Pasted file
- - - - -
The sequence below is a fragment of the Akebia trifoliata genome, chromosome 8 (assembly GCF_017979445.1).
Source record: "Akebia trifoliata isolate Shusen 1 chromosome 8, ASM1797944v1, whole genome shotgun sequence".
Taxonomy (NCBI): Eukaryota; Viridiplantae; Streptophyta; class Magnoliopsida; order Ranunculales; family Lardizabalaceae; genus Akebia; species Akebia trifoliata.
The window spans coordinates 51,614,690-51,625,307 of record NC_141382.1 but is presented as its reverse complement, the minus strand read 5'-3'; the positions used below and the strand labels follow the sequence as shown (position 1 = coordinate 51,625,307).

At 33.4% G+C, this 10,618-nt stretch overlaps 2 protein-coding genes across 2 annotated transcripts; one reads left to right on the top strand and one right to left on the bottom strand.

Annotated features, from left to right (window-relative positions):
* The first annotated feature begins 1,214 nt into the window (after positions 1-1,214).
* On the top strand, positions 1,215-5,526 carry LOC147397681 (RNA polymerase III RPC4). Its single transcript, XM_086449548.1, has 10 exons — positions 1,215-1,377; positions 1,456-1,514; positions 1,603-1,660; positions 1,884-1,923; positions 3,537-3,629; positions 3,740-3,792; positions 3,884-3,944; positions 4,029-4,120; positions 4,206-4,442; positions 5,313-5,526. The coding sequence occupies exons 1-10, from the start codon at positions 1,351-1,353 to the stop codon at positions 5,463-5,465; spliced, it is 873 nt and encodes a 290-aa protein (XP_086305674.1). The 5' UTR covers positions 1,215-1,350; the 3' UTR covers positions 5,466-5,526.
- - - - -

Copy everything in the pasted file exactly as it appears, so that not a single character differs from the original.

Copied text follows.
The sequence below is a fragment of the Akebia trifoliata genome, chromosome 8 (assembly GCF_017979445.1).
Source record: "Akebia trifoliata isolate Shusen 1 chromosome 8, ASM1797944v1, whole genome shotgun sequence".
Taxonomy (NCBI): Eukaryota; Viridiplantae; Streptophyta; class Magnoliopsida; order Ranunculales; family Lardizabalaceae; genus Akebia; species Akebia trifoliata.
The window spans coordinates 51,614,690-51,625,307 of record NC_141382.1 but is presented as its reverse complement, the minus strand read 5'-3'; the positions used below and the strand labels follow the sequence as shown (position 1 = coordinate 51,625,307).

At 33.4% G+C, this 10,618-nt stretch overlaps 2 protein-coding genes across 2 annotated transcripts; one reads left to right on the top strand and one right to left on the bottom strand.

Annotated features, from left to right (window-relative positions):
* The first annotated feature begins 1,214 nt into the window (after positions 1-1,214).
* On the top strand, positions 1,215-5,526 carry LOC147397681 (RNA polymerase III RPC4). Its single transcript, XM_086449548.1, has 10 exons — positions 1,215-1,377; positions 1,456-1,514; positions 1,603-1,660; positions 1,884-1,923; positions 3,537-3,629; positions 3,740-3,792; positions 3,884-3,944; positions 4,029-4,120; positions 4,206-4,442; positions 5,313-5,526. The coding sequence occupies exons 1-10, from the start codon at positions 1,351-1,353 to the stop codon at positions 5,463-5,465; spliced, it is 873 nt and encodes a 290-aa protein (XP_086305674.1). The 5' UTR covers positions 1,215-1,350; the 3' UTR covers positions 5,466-5,526.